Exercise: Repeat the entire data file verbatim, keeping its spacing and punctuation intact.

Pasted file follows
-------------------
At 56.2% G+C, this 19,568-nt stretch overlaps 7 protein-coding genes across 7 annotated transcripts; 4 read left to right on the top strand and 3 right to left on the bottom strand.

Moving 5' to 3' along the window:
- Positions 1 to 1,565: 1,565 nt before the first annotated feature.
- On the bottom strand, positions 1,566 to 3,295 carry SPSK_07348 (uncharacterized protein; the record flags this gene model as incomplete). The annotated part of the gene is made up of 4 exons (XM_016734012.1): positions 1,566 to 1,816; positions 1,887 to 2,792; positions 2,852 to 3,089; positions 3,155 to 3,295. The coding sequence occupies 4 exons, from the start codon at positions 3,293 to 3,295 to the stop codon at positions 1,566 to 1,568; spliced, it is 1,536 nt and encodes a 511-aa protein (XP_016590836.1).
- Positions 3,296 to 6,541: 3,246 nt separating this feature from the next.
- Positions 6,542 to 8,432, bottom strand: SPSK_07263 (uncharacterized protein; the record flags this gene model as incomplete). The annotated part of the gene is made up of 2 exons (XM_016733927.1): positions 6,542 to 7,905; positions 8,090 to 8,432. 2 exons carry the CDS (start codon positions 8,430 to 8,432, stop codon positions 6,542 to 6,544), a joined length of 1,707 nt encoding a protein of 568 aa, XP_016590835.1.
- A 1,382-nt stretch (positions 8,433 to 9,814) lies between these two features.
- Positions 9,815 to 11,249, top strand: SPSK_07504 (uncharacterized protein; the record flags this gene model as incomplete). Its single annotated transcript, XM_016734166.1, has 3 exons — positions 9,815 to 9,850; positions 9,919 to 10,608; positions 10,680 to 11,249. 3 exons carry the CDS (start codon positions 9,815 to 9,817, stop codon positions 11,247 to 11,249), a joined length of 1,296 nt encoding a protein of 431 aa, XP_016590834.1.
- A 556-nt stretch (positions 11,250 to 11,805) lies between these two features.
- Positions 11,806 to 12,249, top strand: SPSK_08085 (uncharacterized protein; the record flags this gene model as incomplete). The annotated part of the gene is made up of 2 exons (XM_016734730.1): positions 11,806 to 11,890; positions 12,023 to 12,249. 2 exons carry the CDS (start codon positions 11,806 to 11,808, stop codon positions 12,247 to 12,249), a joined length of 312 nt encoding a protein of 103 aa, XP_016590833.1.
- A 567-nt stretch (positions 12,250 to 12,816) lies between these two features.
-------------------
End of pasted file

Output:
At 56.2% G+C, this 19,568-nt stretch overlaps 7 protein-coding genes across 7 annotated transcripts; 4 read left to right on the top strand and 3 right to left on the bottom strand.

Moving 5' to 3' along the window:
- Positions 1 to 1,565: 1,565 nt before the first annotated feature.
- On the bottom strand, positions 1,566 to 3,295 carry SPSK_07348 (uncharacterized protein; the record flags this gene model as incomplete). The annotated part of the gene is made up of 4 exons (XM_016734012.1): positions 1,566 to 1,816; positions 1,887 to 2,792; positions 2,852 to 3,089; positions 3,155 to 3,295. The coding sequence occupies 4 exons, from the start codon at positions 3,293 to 3,295 to the stop codon at positions 1,566 to 1,568; spliced, it is 1,536 nt and encodes a 511-aa protein (XP_016590836.1).
- Positions 3,296 to 6,541: 3,246 nt separating this feature from the next.
- Positions 6,542 to 8,432, bottom strand: SPSK_07263 (uncharacterized protein; the record flags this gene model as incomplete). The annotated part of the gene is made up of 2 exons (XM_016733927.1): positions 6,542 to 7,905; positions 8,090 to 8,432. 2 exons carry the CDS (start codon positions 8,430 to 8,432, stop codon positions 6,542 to 6,544), a joined length of 1,707 nt encoding a protein of 568 aa, XP_016590835.1.
- A 1,382-nt stretch (positions 8,433 to 9,814) lies between these two features.
- Positions 9,815 to 11,249, top strand: SPSK_07504 (uncharacterized protein; the record flags this gene model as incomplete). Its single annotated transcript, XM_016734166.1, has 3 exons — positions 9,815 to 9,850; positions 9,919 to 10,608; positions 10,680 to 11,249. 3 exons carry the CDS (start codon positions 9,815 to 9,817, stop codon positions 11,247 to 11,249), a joined length of 1,296 nt encoding a protein of 431 aa, XP_016590834.1.
- A 556-nt stretch (positions 11,250 to 11,805) lies between these two features.
- Positions 11,806 to 12,249, top strand: SPSK_08085 (uncharacterized protein; the record flags this gene model as incomplete). The annotated part of the gene is made up of 2 exons (XM_016734730.1): positions 11,806 to 11,890; positions 12,023 to 12,249. 2 exons carry the CDS (start codon positions 11,806 to 11,808, stop codon positions 12,247 to 12,249), a joined length of 312 nt encoding a protein of 103 aa, XP_016590833.1.
- A 567-nt stretch (positions 12,250 to 12,816) lies between these two features.